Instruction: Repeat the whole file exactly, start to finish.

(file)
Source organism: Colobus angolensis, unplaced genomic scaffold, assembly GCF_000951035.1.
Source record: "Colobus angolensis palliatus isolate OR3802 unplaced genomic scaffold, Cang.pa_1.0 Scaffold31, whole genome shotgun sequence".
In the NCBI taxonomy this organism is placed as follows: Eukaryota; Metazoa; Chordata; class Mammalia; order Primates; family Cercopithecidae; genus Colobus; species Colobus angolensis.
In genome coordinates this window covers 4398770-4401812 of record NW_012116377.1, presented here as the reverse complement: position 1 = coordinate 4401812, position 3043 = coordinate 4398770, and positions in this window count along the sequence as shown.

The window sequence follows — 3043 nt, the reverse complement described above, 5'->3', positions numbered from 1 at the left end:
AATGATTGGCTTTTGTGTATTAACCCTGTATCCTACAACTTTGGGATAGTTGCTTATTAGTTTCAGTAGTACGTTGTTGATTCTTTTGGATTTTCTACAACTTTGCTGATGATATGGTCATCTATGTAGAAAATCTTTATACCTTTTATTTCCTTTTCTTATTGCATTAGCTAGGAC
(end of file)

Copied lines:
Source organism: Colobus angolensis, unplaced genomic scaffold, assembly GCF_000951035.1.
Source record: "Colobus angolensis palliatus isolate OR3802 unplaced genomic scaffold, Cang.pa_1.0 Scaffold31, whole genome shotgun sequence".
In the NCBI taxonomy this organism is placed as follows: Eukaryota; Metazoa; Chordata; class Mammalia; order Primates; family Cercopithecidae; genus Colobus; species Colobus angolensis.
In genome coordinates this window covers 4398770-4401812 of record NW_012116377.1, presented here as the reverse complement: position 1 = coordinate 4401812, position 3043 = coordinate 4398770, and positions in this window count along the sequence as shown.

The window sequence follows — 3043 nt, the reverse complement described above, 5'->3', positions numbered from 1 at the left end:
AATGATTGGCTTTTGTGTATTAACCCTGTATCCTACAACTTTGGGATAGTTGCTTATTAGTTTCAGTAGTACGTTGTTGATTCTTTTGGATTTTCTACAACTTTGCTGATGATATGGTCATCTATGTAGAAAATCTTTATACCTTTTATTTCCTTTTCTTATTGCATTAGCTAGGAC